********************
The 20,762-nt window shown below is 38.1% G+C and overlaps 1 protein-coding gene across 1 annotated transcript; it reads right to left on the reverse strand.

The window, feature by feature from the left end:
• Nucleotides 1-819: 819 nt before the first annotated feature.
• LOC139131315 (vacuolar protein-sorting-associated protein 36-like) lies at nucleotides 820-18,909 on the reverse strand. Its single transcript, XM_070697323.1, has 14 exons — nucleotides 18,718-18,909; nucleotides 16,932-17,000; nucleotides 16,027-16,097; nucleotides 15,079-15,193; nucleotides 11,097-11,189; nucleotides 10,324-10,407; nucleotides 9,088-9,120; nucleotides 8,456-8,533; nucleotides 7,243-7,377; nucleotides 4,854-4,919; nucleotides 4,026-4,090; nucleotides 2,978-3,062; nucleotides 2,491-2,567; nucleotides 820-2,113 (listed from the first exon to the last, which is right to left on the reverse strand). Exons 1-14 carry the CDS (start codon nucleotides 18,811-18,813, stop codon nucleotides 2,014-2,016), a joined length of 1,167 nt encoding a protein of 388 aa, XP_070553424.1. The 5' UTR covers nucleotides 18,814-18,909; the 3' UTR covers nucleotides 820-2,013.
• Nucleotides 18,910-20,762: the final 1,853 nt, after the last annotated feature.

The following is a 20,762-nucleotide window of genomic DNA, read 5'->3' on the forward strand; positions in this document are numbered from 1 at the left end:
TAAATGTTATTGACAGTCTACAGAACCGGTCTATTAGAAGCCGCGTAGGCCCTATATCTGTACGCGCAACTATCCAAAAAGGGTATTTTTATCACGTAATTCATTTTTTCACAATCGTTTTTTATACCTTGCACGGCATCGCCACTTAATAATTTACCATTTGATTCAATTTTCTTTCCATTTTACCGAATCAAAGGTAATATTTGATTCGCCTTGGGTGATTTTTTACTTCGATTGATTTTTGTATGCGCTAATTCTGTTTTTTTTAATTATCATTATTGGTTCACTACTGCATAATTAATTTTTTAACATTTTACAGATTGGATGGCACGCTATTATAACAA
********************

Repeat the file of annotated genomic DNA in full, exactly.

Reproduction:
The 20,762-nt window shown below is 38.1% G+C and overlaps 1 protein-coding gene across 1 annotated transcript; it reads right to left on the reverse strand.

The window, feature by feature from the left end:
• Nucleotides 1-819: 819 nt before the first annotated feature.
• LOC139131315 (vacuolar protein-sorting-associated protein 36-like) lies at nucleotides 820-18,909 on the reverse strand. Its single transcript, XM_070697323.1, has 14 exons — nucleotides 18,718-18,909; nucleotides 16,932-17,000; nucleotides 16,027-16,097; nucleotides 15,079-15,193; nucleotides 11,097-11,189; nucleotides 10,324-10,407; nucleotides 9,088-9,120; nucleotides 8,456-8,533; nucleotides 7,243-7,377; nucleotides 4,854-4,919; nucleotides 4,026-4,090; nucleotides 2,978-3,062; nucleotides 2,491-2,567; nucleotides 820-2,113 (listed from the first exon to the last, which is right to left on the reverse strand). Exons 1-14 carry the CDS (start codon nucleotides 18,811-18,813, stop codon nucleotides 2,014-2,016), a joined length of 1,167 nt encoding a protein of 388 aa, XP_070553424.1. The 5' UTR covers nucleotides 18,814-18,909; the 3' UTR covers nucleotides 820-2,013.
• Nucleotides 18,910-20,762: the final 1,853 nt, after the last annotated feature.

The following is a 20,762-nucleotide window of genomic DNA, read 5'->3' on the forward strand; positions in this document are numbered from 1 at the left end:
TAAATGTTATTGACAGTCTACAGAACCGGTCTATTAGAAGCCGCGTAGGCCCTATATCTGTACGCGCAACTATCCAAAAAGGGTATTTTTATCACGTAATTCATTTTTTCACAATCGTTTTTTATACCTTGCACGGCATCGCCACTTAATAATTTACCATTTGATTCAATTTTCTTTCCATTTTACCGAATCAAAGGTAATATTTGATTCGCCTTGGGTGATTTTTTACTTCGATTGATTTTTGTATGCGCTAATTCTGTTTTTTTTAATTATCATTATTGGTTCACTACTGCATAATTAATTTTTTAACATTTTACAGATTGGATGGCACGCTATTATAACAA